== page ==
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2018.04.04

# 3. SPECTRE VS BITCOIN – 概述

SPECTRE adopts many of Bitcoin’s solution features. In particular, miners create blocks, which are batches of transactions. A valid block must contain a solution to the PoW puzzle (Bitcoin for example, uses PoW that is based on partial SHA256 collisions). The block creation rate, denoted λ, is kept constant by the protocol by occasional readjustments of the PoW difﬁculty; we elaborate on this mechanism in SPECTRE in Appendix D. The size of a block is limited by some B KB.

SPECTRE采用了比特币的许多解决方案的功能。 特别是，矿工创建区块，即成批的交易。 一个有效的区块必须包含PoW难题的解（以比特币为例，使用基于部分SHA256冲突的PoW）。 (译注： 这里的部分冲突指的生成的散列值不要求每一位都一样，只要部分一样就可以了) 出块率，记为λ，通过协议定期重新调整PoW难度而保持不变; 我们在附录D中详细说明了SPECTRE的这种机制。 块的大小限制为某个值B KB。

Bitcoin’s throughput can be increased by increasing either the block size limit (which in turn increases $D$) or\and the block creation rate $\lambda$. Alas, it is well established that the security threshold of Nakamoto Consensus deteriorates as $D \cdot \lambda$ increases:

### 定理 2. [比特币是不可扩展的] 比特币协议的安全阈值随着D·λ增加而变为零。

The proof of this theorem appears in various forms in previous works, see [18], [15], [7]. To maintain a high security threshold, Bitcoin suppresses its throughput by keeping λ low – 1/600 blocks per second. This large safety margin is needed because λ (and B ) are decided once and for all at the inception of the protocol. Consequently, even when the network is healthy and D is low, Bitcoin suffers from a low throughput – 3 to 7 transactions per second, and slow conﬁrmation times – tens of minutes. In contrast, SPECTRE’s throughput can be increased without deteriorating the security threshold:

### 定理 3. [SPECTRE 是可扩展的] 对于任何D·λ，SPECTRE的安全阈值为50％。

Therefore, in the context of the Distributed Algorithms literature, SPECTRE falls into the partial synchronous setup, as it remains secure for any value of D. Theorem 3 is proven rigorously in Appendix E.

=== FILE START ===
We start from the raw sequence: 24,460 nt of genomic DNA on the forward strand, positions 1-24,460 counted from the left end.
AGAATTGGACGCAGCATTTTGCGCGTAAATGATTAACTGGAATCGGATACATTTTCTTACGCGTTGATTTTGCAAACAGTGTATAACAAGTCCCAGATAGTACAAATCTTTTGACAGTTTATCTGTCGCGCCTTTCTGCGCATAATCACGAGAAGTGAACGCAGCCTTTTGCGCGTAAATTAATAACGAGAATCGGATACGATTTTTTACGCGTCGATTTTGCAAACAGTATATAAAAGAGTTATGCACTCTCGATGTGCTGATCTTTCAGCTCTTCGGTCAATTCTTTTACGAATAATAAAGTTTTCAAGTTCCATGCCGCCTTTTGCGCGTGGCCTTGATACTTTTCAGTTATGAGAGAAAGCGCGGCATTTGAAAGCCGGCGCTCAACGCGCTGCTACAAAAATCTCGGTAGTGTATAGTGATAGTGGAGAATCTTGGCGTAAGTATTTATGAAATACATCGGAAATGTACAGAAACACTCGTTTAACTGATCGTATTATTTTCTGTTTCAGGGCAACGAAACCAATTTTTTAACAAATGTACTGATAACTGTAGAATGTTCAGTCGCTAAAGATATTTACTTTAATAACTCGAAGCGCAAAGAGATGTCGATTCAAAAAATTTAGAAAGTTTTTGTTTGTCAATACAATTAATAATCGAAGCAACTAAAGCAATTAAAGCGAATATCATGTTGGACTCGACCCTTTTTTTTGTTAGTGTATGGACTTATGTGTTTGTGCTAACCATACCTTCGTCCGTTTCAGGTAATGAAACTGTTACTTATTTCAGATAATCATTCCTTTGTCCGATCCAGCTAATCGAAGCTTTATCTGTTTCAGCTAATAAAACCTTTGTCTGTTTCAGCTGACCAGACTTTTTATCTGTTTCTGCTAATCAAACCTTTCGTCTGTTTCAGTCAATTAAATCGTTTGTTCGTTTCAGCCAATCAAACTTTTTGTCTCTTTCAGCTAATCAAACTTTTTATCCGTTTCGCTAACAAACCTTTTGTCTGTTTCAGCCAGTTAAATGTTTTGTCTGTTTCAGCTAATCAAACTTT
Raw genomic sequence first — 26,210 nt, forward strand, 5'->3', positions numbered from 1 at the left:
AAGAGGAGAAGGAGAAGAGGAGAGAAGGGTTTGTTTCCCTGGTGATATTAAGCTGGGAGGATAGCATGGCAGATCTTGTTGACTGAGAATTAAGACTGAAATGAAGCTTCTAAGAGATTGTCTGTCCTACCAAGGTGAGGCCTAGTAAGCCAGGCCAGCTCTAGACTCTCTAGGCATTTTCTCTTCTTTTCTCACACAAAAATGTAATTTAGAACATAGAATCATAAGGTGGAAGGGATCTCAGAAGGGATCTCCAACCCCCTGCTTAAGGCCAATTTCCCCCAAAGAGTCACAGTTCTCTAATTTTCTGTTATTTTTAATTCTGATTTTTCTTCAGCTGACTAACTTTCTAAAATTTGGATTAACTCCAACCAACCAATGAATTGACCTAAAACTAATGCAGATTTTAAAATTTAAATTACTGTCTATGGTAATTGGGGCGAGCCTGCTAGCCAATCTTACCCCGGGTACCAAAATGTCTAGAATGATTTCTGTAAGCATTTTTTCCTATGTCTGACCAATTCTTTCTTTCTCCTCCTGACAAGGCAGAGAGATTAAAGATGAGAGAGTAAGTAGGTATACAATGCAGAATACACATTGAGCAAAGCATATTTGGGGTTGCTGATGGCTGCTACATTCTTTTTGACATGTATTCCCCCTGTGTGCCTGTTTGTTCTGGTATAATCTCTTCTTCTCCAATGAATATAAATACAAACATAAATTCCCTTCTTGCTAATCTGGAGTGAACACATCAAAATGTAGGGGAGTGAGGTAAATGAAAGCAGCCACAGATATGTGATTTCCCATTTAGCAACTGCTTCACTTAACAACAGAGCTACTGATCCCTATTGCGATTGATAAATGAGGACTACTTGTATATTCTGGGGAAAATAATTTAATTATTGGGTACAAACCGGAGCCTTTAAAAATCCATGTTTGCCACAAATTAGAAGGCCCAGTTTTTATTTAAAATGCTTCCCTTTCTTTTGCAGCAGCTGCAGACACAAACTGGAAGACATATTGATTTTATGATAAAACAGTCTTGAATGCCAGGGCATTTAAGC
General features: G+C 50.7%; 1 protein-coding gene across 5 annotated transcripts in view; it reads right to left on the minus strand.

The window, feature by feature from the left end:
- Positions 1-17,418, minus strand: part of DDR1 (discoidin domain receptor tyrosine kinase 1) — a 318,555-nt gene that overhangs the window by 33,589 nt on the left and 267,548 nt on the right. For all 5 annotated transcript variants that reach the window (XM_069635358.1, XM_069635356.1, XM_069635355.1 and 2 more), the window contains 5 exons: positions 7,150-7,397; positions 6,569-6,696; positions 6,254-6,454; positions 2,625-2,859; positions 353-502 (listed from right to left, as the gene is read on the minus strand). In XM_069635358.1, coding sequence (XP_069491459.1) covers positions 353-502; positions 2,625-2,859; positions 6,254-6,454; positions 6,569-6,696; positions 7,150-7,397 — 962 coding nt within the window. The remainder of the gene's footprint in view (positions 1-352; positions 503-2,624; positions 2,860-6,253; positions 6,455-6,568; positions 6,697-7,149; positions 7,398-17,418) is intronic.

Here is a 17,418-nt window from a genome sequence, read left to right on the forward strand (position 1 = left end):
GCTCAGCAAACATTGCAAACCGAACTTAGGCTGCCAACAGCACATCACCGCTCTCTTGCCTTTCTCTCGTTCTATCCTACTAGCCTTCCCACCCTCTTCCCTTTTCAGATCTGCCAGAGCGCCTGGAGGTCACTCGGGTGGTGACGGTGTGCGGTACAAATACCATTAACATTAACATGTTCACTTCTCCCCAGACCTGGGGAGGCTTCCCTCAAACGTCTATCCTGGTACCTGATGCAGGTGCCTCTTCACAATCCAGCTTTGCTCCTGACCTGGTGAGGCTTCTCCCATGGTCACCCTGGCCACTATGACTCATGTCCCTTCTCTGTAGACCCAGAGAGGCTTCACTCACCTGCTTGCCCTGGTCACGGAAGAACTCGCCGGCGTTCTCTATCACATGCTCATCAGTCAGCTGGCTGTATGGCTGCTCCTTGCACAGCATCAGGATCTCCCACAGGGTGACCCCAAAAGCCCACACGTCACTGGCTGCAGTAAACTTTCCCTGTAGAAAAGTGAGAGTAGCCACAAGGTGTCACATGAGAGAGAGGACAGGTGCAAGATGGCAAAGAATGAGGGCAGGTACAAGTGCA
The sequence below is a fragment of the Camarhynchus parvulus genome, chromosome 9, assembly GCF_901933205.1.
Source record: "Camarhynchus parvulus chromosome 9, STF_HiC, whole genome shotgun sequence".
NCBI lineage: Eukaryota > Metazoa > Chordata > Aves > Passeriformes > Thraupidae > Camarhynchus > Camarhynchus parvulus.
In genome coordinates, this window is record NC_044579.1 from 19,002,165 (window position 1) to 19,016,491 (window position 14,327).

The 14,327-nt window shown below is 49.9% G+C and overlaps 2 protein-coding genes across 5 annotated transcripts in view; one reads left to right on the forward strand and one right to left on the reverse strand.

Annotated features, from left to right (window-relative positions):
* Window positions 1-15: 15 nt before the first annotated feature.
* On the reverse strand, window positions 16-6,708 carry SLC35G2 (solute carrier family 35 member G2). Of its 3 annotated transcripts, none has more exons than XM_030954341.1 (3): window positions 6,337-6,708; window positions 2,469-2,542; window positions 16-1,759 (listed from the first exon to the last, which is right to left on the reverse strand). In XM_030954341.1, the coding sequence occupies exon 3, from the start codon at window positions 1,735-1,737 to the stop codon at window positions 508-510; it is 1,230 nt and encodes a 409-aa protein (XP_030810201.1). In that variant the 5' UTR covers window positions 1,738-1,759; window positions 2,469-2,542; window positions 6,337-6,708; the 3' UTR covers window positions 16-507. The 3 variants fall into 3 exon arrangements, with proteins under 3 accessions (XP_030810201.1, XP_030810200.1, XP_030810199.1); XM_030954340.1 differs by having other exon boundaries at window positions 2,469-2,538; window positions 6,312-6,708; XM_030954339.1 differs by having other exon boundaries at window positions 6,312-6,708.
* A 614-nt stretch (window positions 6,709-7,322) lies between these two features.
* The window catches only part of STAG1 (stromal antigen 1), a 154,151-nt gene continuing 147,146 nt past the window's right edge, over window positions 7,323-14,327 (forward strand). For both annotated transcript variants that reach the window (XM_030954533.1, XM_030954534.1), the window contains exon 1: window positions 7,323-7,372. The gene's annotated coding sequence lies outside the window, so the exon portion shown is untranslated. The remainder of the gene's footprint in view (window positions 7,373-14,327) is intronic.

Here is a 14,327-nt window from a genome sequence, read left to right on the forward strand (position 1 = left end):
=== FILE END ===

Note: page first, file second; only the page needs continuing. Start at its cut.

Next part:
Of course, λ cannot be increased indeﬁnitely or otherwise the network will be ﬂooded with messages (blocks) and become congested. Theorem 3 “lives” in the theoretical framework (speciﬁed in Section 2), which does not model the limits on nodes’ bandwidth and network capacity. Practically, these barriers allow for a throughput of thousands of transactions per second, by setting λ = 10 and b = 100, for instance. For further discussion refer to Appendices B and D.

Asymptotically, SPECTRE’s conﬁrmation times are in $\mathcal{O}(\frac{ln(1/ϵ)}{λ(1-2α)}+\frac{D}{1-2α})$ . In practice, this allows for conﬁrmation times of mere seconds, under normal network conditions. When running RobustTxO, each node in SPECTRE uses its own upper bound on the recent D in the network. This bound affects only its own operation—underestimating D will result in premature acceptance of transactions, and overestimating it by far will delay acceptance unnecessarily (by a time linear in the difference). Importantly, in case of network hiccups and long network delays, the node can switch in his local client to a more conservative bound on D without coordinating this with other nodes.

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